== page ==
Okay, so perhaps that seems a little off topic, but the truth of the matter is that we teach the ideal to strengthen us in remembering the things in this life that are of the most worth, that are truly important in the eternal scheme of things. I know that I am doing what the Lord wants me to do by pursuing my PhD. Do I completely understand why? Not really. Do I sometime feel guilty for enjoying myself at school? Sometimes, perhaps, but that is my own weakness, and I get to have faith that the Lord will make a way for me to go to school and to fulfill my responsibilities as a wife and mother. I often realize that it is okay to enjoy myself in my scholarly endeavors. In fact, it makes me better at them! At the same time, I know without a doubt that the absolutely most important thing in my life is my family and I am constantly on guard against the things in my life that pull me away from my husband, child and home. Is my house always clean and optimally inviting to the Spirit of the Lord? Hmm... no, no it is not. But does that mean that I should worry about justifying why my house is not "perfect", cease to consistently strive to make my home a place where the Spirit can dwell, and cease to do the best I can to create a spiritual haven for my family? Of course not. Why is it that we women consistently put down the work that we do in our homes that brings the Spirit, feeds and clothes our children, and makes our homes a place where we can truly and lovingly teach the gospel of Jesus Christ by example to those who are most dear to us?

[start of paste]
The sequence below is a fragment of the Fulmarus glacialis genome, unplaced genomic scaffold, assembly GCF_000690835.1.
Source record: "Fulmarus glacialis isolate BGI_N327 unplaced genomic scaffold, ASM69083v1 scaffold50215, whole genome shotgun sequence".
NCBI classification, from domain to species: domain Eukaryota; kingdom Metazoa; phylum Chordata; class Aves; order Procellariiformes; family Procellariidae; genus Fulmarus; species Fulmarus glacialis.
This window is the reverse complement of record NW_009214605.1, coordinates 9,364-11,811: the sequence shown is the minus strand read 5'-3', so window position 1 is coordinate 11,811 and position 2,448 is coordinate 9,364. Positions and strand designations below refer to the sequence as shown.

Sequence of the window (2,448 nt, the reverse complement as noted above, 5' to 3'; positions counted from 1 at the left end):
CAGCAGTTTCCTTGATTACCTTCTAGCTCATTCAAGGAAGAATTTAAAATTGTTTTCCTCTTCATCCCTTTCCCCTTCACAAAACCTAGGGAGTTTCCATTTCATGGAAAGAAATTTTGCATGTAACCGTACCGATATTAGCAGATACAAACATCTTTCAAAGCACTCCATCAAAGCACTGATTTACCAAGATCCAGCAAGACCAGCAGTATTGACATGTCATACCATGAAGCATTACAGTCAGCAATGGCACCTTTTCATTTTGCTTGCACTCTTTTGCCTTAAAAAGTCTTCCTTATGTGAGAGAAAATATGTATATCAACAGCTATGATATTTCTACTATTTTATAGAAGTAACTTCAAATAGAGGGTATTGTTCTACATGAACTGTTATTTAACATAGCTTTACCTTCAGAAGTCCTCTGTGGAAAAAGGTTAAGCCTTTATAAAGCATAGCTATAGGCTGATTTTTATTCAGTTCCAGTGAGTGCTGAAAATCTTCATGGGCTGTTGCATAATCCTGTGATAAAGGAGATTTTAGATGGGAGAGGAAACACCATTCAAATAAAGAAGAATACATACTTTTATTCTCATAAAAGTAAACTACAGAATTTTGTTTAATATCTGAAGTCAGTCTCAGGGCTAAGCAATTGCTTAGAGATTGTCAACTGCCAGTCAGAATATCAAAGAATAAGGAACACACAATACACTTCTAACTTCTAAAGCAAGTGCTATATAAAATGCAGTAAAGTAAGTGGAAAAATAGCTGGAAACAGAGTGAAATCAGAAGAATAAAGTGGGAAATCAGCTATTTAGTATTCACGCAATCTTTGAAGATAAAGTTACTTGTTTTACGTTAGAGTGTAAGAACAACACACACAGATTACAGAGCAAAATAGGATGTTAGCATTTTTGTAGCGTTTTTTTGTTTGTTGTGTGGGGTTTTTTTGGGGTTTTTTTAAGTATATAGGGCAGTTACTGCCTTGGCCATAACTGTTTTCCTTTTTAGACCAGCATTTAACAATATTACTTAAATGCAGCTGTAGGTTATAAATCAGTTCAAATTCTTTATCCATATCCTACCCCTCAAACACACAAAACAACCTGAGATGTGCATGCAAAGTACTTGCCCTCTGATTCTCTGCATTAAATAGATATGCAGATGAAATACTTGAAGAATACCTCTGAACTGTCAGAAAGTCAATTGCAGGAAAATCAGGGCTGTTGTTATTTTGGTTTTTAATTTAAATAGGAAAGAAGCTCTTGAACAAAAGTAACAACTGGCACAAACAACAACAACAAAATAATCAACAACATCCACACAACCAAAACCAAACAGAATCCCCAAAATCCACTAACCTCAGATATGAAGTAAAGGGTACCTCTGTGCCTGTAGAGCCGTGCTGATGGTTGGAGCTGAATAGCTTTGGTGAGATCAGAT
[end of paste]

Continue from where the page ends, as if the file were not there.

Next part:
So we get to the heart of the matter. Whether or not we work outside of our homes, the most important things we do are within those walls (take, for example, the little angel above). Sister Beck is absolutely right when she says that no matter what your choices, there is never enough woman to go around. And she has been there! She is an educated, professional woman too! She has stayed at home and she has worked outside of it. As have many of the women on the General Relief Society Board. Where did I, or anyone else for that matter (perhaps it is just me), ever get the idea that women in the General Presidencies are the perfect homemakers who never work, keep their homes tidy at all times, serve in every possible capacity, are always immediately there for their children, husbands, parents, neighbors, friends, strangers? Where did I get the idea that they are perfect? Hello! None of us are. There is the ideal in the principles we are taught, and then there is how we live our lives to the best of our ability in the face of the experiences that naturally are a part of this mortal existence. As Sister Beck mentioned at the law school, we should take each opportunity into account as it comes along into our lives, prayerfully consider our choices, and choose day to day with our eternal perspective in mind.